Slain Religious Worked in Madagascar 51 Years
Civil Unrest Ended Life of U.S.-Born Missionary
| 1280 hits
FIANARANTOA, Madagascar, APRIL 16, 2002 (Zenit.org).- A bullet fired amid a civil uprising last week ended a half-century of work by a U.S.-born missionary.
Sacred Heart Brother Joseph Roger Morin, 75, was killed last Friday. He died in his room at Our Lady of the Sacred Heart Novitiate by gunfire during unrest triggered by disputes over last December´s presidential election.
A number of shots were fired into the house, which is a prominent religious symbol, said Brother Justin Rakotondrasoa, provincial. Religious groups, both Protestant and Catholic, have been petitioning for a fair and peaceful solution to the political crisis in this island nation of 15.9 million people.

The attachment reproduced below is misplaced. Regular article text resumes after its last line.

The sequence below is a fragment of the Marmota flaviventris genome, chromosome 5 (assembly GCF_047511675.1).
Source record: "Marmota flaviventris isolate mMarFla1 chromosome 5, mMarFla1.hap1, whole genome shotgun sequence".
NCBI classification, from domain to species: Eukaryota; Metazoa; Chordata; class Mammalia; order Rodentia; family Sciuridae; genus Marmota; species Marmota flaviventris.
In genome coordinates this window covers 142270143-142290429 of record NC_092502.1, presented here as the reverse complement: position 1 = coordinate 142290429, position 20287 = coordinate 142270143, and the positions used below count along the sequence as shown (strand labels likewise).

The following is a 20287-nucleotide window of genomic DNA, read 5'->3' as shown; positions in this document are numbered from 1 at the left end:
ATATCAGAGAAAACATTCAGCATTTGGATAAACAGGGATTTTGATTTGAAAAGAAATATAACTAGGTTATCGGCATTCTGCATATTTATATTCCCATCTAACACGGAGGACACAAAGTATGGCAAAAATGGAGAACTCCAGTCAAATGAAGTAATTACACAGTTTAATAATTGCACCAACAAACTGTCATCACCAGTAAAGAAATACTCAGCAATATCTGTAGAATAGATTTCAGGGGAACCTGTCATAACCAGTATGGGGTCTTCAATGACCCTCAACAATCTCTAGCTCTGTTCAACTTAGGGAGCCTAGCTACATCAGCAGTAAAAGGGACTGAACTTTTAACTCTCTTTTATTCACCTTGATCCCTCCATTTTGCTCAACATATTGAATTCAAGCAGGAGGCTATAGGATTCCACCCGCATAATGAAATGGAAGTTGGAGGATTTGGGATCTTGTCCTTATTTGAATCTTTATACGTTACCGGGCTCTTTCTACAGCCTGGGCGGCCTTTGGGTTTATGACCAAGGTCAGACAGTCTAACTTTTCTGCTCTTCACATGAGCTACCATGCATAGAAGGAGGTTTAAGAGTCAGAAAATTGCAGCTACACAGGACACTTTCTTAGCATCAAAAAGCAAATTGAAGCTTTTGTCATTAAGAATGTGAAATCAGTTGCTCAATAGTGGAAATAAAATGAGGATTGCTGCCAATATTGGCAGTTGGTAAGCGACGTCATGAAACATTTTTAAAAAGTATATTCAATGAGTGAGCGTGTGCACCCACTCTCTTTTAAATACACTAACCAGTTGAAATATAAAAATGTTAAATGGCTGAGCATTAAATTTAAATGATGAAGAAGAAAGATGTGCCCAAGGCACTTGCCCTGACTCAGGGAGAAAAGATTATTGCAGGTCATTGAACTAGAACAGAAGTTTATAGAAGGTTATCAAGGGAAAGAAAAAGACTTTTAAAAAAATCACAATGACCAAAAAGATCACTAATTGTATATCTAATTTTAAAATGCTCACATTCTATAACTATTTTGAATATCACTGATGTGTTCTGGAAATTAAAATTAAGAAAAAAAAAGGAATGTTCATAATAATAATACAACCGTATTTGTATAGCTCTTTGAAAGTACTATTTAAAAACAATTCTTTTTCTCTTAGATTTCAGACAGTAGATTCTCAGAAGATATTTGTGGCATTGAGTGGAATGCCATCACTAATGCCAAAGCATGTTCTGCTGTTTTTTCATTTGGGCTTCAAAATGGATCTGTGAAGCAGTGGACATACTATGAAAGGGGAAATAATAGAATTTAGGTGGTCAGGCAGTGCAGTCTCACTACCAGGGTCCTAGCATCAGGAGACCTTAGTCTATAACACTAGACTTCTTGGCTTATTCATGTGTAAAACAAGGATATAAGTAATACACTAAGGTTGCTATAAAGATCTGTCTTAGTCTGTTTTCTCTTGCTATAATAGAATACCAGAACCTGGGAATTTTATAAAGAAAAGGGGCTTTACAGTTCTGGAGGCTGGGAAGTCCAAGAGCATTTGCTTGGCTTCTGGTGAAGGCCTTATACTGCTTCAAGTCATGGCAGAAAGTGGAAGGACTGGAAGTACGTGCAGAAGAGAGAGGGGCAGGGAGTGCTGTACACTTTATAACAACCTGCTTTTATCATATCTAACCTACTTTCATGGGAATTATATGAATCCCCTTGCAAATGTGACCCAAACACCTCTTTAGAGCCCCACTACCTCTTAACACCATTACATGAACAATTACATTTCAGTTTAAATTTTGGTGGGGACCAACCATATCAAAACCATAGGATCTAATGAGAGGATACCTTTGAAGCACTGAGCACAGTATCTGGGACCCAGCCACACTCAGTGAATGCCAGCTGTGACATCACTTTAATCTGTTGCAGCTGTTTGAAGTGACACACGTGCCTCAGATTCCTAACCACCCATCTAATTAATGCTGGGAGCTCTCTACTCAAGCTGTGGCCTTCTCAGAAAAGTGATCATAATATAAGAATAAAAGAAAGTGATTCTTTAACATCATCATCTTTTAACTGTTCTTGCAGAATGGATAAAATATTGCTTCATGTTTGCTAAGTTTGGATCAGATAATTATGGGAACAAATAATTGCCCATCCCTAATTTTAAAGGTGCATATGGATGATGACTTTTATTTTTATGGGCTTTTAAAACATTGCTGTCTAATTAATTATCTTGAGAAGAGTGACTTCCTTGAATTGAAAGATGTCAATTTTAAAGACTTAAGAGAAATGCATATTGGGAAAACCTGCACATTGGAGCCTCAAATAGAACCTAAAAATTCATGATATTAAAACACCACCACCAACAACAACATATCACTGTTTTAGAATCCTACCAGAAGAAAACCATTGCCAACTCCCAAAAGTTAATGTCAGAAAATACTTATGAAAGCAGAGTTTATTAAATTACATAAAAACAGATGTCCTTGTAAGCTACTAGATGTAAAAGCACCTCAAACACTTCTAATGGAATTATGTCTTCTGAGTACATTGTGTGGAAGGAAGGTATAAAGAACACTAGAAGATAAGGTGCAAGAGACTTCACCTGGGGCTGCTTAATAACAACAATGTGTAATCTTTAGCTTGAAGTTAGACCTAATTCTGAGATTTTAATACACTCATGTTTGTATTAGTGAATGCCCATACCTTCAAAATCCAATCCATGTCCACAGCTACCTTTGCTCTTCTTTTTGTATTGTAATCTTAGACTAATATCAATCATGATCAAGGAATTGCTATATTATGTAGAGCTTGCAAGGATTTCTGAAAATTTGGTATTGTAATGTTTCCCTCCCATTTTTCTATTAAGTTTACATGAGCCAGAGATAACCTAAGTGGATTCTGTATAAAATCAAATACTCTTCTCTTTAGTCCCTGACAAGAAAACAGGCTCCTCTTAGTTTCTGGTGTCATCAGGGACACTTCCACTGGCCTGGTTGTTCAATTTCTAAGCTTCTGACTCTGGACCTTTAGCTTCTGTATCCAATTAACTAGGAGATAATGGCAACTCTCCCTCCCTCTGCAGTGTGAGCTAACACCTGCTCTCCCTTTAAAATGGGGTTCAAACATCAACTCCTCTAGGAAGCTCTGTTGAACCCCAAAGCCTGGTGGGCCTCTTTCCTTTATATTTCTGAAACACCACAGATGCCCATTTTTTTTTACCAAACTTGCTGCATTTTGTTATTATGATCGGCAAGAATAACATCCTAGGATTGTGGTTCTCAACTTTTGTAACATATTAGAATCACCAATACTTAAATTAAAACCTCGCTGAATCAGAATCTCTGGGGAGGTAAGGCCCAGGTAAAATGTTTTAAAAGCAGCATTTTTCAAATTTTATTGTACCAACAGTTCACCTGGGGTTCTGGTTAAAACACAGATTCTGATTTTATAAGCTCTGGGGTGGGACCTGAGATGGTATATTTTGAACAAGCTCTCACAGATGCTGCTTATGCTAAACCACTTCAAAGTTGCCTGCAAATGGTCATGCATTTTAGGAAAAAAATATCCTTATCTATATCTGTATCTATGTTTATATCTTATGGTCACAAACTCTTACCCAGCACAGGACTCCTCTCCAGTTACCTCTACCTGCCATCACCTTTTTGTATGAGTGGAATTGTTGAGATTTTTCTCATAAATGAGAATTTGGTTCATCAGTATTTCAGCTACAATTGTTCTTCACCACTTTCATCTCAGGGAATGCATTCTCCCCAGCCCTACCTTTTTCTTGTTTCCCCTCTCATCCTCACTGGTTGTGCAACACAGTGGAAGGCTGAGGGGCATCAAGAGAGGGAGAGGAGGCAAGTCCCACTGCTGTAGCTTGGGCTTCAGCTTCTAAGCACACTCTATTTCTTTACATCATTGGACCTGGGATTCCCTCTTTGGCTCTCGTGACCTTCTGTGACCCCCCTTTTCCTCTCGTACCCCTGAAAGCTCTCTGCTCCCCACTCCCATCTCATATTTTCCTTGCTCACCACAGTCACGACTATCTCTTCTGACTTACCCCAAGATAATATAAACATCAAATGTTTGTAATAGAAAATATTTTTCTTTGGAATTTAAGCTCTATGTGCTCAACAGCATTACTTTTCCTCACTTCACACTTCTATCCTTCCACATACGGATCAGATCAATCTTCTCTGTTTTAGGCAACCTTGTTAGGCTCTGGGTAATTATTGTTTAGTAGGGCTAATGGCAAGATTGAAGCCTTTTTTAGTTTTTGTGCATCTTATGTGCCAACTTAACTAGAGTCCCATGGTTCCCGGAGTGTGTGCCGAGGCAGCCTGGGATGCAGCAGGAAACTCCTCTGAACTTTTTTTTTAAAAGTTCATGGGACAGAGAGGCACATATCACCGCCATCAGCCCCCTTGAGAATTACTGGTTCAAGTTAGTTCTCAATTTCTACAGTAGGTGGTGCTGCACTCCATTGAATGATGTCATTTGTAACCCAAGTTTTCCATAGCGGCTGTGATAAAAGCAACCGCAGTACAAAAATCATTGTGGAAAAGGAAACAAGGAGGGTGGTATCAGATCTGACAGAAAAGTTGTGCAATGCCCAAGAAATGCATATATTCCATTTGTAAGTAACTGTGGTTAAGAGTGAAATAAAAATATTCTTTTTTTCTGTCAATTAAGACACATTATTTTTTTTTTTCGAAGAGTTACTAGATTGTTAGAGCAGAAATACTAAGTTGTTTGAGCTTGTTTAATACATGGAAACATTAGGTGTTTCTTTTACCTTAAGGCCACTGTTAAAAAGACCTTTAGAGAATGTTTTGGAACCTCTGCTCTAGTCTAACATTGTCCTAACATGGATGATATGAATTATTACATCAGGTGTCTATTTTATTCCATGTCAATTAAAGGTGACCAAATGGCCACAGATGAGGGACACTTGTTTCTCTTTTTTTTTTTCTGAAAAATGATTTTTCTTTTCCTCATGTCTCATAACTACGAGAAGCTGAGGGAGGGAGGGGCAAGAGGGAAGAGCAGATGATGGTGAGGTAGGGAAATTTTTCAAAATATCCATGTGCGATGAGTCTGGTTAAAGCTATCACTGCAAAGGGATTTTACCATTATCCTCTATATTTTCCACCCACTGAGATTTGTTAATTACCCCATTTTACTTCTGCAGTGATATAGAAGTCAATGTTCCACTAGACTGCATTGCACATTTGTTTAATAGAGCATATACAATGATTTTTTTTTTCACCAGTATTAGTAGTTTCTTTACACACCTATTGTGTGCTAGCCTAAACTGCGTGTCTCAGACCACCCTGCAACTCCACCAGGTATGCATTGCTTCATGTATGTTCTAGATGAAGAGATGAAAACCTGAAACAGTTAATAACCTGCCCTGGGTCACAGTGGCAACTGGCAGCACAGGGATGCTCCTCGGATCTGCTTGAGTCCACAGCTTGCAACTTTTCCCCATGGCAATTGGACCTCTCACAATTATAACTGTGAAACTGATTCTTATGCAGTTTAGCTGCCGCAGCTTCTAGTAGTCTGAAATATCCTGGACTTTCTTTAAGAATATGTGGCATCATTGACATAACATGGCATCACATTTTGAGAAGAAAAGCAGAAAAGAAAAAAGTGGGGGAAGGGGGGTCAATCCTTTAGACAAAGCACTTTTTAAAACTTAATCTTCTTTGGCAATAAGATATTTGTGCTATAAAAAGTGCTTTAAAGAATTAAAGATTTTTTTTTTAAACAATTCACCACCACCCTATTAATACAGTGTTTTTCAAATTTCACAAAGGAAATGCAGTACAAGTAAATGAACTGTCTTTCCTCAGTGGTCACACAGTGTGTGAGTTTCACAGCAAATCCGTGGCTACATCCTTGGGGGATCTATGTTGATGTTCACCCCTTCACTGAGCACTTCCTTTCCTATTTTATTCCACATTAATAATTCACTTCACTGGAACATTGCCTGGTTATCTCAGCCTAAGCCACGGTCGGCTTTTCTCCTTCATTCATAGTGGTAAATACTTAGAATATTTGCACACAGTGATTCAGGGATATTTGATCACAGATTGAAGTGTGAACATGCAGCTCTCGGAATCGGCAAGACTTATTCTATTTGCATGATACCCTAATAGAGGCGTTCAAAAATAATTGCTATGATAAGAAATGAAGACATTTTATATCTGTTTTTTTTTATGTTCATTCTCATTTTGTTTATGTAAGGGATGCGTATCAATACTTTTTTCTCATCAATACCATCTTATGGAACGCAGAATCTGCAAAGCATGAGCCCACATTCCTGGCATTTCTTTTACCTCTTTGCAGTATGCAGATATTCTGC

Joseph Morin was born in Springvale, Maine. An earlier ZENIT story incorrectly said he was a native of Quebec.
Brother Bernard Couvillion, superior general of the congregation, said in a statement that the slain religious had been the director of postulants at the novitiate.
Morin made his religious profession in the Arthabaska Province of the congregation in Canada, in 1944. He had been a missionary in Madagascar for 51 years, serving as teacher, school principal, diocesan director of Catholic education, and formation director.
"His loss," said Brother Bernard, "will be felt by his former students, his former colleagues in Catholic education by and the Brothers of the Sacred Heart of Madagascar not only because of the functions he filled so admirably and competently, but because of his dedication to the Malgache people, his contagious good humor, and his dedication to the Church and to the consecrated life."